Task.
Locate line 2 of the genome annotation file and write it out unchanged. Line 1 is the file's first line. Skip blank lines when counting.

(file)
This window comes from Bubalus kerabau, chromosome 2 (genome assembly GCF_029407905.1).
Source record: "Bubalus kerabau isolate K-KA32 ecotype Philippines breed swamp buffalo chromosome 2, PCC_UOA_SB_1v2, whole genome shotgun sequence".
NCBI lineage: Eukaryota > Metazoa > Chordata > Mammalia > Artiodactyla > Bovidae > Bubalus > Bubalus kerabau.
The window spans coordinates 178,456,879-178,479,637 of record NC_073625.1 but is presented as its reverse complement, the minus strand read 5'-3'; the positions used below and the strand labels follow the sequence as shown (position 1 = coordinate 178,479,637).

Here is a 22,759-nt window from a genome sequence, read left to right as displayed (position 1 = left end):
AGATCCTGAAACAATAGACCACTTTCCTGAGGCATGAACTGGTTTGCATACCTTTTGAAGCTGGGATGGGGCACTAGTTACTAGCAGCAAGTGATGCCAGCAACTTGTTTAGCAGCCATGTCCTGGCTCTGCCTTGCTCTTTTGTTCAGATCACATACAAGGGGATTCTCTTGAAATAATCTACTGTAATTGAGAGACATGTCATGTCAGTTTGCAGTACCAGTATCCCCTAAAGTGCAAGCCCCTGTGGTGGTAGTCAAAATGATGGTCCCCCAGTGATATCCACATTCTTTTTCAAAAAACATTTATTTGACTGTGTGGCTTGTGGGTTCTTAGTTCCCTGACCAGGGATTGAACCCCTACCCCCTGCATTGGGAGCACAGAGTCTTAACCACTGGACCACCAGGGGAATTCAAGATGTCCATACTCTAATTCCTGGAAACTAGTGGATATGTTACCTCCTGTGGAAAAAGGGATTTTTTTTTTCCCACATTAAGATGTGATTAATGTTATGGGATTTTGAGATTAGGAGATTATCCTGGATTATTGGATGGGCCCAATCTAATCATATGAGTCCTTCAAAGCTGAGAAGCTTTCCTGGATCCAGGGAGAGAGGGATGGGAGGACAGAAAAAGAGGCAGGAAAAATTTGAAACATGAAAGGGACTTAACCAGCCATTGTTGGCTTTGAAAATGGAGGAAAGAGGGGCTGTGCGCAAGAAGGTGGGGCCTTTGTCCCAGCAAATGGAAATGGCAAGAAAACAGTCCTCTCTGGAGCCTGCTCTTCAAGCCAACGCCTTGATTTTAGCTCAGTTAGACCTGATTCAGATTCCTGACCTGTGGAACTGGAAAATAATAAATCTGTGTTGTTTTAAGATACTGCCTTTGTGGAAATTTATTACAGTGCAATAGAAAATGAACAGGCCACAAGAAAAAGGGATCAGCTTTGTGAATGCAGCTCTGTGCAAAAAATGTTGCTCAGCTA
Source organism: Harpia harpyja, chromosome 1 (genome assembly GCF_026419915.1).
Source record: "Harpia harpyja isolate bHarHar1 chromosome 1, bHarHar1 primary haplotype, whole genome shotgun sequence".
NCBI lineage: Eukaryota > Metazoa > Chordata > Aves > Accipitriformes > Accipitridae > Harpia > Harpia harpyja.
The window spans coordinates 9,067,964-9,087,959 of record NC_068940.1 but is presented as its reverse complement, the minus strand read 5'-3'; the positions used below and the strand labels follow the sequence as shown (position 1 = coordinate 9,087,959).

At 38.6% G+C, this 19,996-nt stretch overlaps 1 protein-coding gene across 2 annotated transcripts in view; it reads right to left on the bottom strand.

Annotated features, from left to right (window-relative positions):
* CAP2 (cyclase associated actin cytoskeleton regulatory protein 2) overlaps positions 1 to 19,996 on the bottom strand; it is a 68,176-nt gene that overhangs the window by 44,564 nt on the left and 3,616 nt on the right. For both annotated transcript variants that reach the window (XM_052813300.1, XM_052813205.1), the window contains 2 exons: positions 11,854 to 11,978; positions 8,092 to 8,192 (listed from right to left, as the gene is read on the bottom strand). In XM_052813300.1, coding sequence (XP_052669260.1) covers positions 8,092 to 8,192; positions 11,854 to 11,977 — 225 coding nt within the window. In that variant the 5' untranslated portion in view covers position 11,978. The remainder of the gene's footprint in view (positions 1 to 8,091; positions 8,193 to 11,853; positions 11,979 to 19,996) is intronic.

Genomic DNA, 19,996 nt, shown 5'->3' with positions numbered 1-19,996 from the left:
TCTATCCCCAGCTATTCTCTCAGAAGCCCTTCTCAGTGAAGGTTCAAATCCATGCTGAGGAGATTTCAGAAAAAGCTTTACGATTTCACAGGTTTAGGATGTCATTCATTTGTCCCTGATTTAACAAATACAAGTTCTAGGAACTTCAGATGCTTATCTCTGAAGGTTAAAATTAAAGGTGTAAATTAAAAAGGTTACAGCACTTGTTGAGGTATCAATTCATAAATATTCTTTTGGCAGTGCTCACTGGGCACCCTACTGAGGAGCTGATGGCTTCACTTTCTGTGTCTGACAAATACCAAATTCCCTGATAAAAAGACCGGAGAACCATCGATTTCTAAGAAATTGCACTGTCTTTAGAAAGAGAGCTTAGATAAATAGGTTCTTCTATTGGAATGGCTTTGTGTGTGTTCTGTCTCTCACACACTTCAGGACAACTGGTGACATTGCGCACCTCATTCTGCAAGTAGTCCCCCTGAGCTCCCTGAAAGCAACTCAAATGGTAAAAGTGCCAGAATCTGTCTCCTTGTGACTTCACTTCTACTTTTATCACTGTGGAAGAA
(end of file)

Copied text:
Source record: "Bubalus kerabau isolate K-KA32 ecotype Philippines breed swamp buffalo chromosome 2, PCC_UOA_SB_1v2, whole genome shotgun sequence".